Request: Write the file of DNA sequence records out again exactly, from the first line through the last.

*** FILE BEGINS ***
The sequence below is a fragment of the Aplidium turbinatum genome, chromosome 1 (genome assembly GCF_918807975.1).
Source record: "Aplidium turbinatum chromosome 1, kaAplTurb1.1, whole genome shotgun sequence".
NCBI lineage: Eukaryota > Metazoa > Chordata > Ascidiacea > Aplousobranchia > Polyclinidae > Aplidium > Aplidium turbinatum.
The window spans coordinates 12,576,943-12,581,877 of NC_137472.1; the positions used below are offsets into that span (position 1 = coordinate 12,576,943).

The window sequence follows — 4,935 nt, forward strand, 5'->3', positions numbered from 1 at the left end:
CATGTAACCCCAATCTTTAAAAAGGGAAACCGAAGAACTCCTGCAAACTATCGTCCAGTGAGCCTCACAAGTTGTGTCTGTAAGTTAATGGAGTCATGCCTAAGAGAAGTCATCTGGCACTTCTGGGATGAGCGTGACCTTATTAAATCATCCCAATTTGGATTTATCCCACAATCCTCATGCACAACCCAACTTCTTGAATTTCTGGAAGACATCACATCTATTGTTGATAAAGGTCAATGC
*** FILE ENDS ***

The sequence below is a fragment of the Aplidium turbinatum genome, chromosome 1 (genome assembly GCF_918807975.1).
Source record: "Aplidium turbinatum chromosome 1, kaAplTurb1.1, whole genome shotgun sequence".
NCBI lineage: Eukaryota > Metazoa > Chordata > Ascidiacea > Aplousobranchia > Polyclinidae > Aplidium > Aplidium turbinatum.
The window spans coordinates 12,576,943-12,581,877 of NC_137472.1; the positions used below are offsets into that span (position 1 = coordinate 12,576,943).

The window sequence follows — 4,935 nt, forward strand, 5'->3', positions numbered from 1 at the left end:
CATGTAACCCCAATCTTTAAAAAGGGAAACCGAAGAACTCCTGCAAACTATCGTCCAGTGAGCCTCACAAGTTGTGTCTGTAAGTTAATGGAGTCATGCCTAAGAGAAGTCATCTGGCACTTCTGGGATGAGCGTGACCTTATTAAATCATCCCAATTTGGATTTATCCCACAATCCTCATGCACAACCCAACTTCTTGAATTTCTGGAAGACATCACATCTATTGTTGATAAAGGTCAATGC